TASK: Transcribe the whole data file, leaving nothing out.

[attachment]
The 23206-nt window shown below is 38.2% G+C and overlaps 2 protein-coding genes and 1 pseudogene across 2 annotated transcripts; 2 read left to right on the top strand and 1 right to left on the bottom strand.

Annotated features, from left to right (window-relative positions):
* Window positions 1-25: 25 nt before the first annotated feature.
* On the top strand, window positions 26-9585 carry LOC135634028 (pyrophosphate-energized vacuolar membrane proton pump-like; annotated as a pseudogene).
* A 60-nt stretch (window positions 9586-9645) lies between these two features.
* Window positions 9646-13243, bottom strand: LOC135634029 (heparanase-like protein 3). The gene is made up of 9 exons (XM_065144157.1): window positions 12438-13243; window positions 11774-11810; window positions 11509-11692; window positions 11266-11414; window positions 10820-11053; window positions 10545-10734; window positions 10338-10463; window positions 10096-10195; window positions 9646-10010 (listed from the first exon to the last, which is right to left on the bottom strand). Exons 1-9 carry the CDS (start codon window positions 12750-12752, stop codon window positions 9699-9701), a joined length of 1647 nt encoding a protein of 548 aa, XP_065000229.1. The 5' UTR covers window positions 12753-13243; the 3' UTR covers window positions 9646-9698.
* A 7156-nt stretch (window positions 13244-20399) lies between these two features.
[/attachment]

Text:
The 23206-nt window shown below is 38.2% G+C and overlaps 2 protein-coding genes and 1 pseudogene across 2 annotated transcripts; 2 read left to right on the top strand and 1 right to left on the bottom strand.

Annotated features, from left to right (window-relative positions):
* Window positions 1-25: 25 nt before the first annotated feature.
* On the top strand, window positions 26-9585 carry LOC135634028 (pyrophosphate-energized vacuolar membrane proton pump-like; annotated as a pseudogene).
* A 60-nt stretch (window positions 9586-9645) lies between these two features.
* Window positions 9646-13243, bottom strand: LOC135634029 (heparanase-like protein 3). The gene is made up of 9 exons (XM_065144157.1): window positions 12438-13243; window positions 11774-11810; window positions 11509-11692; window positions 11266-11414; window positions 10820-11053; window positions 10545-10734; window positions 10338-10463; window positions 10096-10195; window positions 9646-10010 (listed from the first exon to the last, which is right to left on the bottom strand). Exons 1-9 carry the CDS (start codon window positions 12750-12752, stop codon window positions 9699-9701), a joined length of 1647 nt encoding a protein of 548 aa, XP_065000229.1. The 5' UTR covers window positions 12753-13243; the 3' UTR covers window positions 9646-9698.
* A 7156-nt stretch (window positions 13244-20399) lies between these two features.